Where do you start?

For Leith Wheeler clients interested in giving through a DAF, the process is very straightforward:

  1. Consult with your portfolio manager, to discuss the pros and cons of the structure.
  2. Determine the amount you would like to donate to the DAF, likely in consultation with your tax planner. Note the minimum account size for a DAF at Canada Gives is $100,000.
  3. Sign a simple 2-page account opening document with a DAF provider like Canada Gives. This establishes the agreement between you and them. You can name your DAF at this point: “Smith Family Charitable Giving Foundation,” for example.
  4. Give direction and approval to your portfolio manager to make the donation. He/she will then sell or transfer sufficient securities in your existing account(s) to fund the donation. These proceeds are transferred to Canada Gives and held in the Smith Family Charitable Giving Foundation DAF account and a tax receipt is immediately generated.

From this point on, here are the rights and responsibilities:

You or your successor/beneficiary (the donor client): Because you have now donated them, the assets themselves are owned by Canada Gives and held in the Smith Family Charitable Giving Foundation (the DAF). You have the full ability to instruct Canada Gives to issue grants to qualified charities in Canada in the amounts and over the timing of your choosing, however, for the life of the account.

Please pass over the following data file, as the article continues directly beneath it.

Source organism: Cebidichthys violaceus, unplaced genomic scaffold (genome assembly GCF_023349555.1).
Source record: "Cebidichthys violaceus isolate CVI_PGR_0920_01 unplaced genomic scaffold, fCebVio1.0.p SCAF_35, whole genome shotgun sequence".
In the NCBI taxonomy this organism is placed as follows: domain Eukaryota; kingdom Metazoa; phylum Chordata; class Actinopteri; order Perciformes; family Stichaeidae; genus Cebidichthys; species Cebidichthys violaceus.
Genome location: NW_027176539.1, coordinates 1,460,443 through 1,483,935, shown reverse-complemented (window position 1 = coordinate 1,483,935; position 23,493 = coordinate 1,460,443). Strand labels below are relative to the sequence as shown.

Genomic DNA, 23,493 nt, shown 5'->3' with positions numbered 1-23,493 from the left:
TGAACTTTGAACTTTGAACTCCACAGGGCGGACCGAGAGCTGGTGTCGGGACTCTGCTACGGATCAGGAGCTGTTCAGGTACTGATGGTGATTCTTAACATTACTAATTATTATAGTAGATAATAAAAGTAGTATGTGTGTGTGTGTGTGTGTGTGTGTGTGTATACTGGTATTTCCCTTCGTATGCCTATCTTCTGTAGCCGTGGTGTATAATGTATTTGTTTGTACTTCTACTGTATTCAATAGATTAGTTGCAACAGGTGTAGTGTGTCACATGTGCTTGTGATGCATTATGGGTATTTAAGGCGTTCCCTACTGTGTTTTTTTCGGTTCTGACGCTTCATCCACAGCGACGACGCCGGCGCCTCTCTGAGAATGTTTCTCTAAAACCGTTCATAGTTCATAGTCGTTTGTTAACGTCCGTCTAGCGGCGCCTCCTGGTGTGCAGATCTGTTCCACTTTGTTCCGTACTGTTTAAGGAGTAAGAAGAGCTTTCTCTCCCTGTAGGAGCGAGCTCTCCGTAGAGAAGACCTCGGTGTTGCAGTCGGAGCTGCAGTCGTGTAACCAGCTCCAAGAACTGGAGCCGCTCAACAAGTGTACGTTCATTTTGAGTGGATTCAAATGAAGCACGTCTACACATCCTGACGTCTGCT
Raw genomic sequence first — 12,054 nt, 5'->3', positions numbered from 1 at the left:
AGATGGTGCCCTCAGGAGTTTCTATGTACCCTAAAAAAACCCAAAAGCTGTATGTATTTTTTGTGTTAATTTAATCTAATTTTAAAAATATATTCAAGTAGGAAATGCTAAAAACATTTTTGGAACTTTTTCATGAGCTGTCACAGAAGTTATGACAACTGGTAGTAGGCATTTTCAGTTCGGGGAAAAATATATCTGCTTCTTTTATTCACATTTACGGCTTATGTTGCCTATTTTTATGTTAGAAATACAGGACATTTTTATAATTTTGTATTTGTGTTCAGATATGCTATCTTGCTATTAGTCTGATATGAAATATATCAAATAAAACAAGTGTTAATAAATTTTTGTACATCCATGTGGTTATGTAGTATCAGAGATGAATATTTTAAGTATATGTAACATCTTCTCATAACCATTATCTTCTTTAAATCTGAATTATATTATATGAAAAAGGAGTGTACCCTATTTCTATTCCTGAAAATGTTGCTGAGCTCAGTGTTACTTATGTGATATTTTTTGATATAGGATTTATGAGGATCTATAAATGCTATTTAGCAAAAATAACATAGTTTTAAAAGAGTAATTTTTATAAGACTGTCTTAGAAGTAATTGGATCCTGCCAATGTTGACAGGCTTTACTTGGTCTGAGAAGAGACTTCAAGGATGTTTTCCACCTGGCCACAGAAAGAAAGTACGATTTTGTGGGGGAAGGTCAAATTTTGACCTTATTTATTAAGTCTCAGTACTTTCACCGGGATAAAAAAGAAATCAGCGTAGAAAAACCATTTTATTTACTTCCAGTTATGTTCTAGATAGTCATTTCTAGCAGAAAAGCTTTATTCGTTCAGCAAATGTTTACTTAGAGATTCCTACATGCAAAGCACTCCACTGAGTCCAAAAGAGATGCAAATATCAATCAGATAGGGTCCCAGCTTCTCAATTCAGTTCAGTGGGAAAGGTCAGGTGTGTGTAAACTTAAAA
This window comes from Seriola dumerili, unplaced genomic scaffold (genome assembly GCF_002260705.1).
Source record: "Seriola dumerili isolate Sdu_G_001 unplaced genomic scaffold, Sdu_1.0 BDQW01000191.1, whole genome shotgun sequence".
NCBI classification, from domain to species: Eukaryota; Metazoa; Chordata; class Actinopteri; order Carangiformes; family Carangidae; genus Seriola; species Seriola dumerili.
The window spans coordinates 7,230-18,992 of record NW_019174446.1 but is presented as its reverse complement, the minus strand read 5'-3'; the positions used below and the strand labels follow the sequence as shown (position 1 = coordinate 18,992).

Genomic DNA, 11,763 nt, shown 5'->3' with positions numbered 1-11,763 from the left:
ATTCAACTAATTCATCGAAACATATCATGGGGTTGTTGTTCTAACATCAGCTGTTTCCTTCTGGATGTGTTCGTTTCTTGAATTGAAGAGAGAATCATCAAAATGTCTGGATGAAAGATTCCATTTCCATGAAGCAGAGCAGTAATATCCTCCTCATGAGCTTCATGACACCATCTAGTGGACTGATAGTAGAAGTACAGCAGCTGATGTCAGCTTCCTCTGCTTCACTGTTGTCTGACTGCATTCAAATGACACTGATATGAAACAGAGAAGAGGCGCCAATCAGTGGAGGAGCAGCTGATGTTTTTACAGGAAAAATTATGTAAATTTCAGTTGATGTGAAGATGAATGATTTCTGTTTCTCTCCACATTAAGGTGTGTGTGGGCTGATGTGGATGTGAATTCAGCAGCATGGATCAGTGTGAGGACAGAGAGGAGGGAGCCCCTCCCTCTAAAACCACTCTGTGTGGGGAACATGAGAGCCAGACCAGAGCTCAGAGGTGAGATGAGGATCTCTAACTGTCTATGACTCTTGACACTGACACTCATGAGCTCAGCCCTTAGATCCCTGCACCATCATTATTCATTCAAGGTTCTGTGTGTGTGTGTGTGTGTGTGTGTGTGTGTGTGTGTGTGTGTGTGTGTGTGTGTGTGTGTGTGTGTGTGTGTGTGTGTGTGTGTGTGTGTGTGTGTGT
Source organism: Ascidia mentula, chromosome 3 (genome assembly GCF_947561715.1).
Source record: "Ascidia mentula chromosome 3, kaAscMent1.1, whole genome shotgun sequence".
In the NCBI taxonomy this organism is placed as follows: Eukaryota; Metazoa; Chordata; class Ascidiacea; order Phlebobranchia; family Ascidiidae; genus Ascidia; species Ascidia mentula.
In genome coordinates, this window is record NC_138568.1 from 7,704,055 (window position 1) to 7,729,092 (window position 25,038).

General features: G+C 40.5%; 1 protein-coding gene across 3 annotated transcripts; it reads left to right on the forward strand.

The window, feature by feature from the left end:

The DAF provider/Canada Gives: They administer the DAF, which includes issuing tax receipts, vetting potential grantees to ensure they are CRA-permitted and then executing your wishes and providing custom grant letters to the recipients. Canada Gives will offer consulting services to you for your giving plan, track your annual disbursements against the mandated 5% minimum, and provide reporting that shows all giving activity, progress toward long-term pledges, and more.

Your Leith Wheeler Portfolio Manager: We develop an appropriate asset mix for the DAF, which matches the liquidity needs and time horizon for your giving plan. Your Portfolio Manager will continue to oversee the investment portfolio, giving you the peace of mind of knowing the DAF assets are being managed to the same standards you have become accustomed to with Leith Wheeler.

Donor advised funds can be a simple, effective way to manage your philanthropic, financial, and family goals. Reach out to your portfolio manager or contact us at info@leithwheeler.com if you’d like to learn more.

NOTE: The information contained herein should not be treated by readers as investment, tax, or legal advice and should not be relied on as such. You should consult legal or tax professionals regarding your specific situation.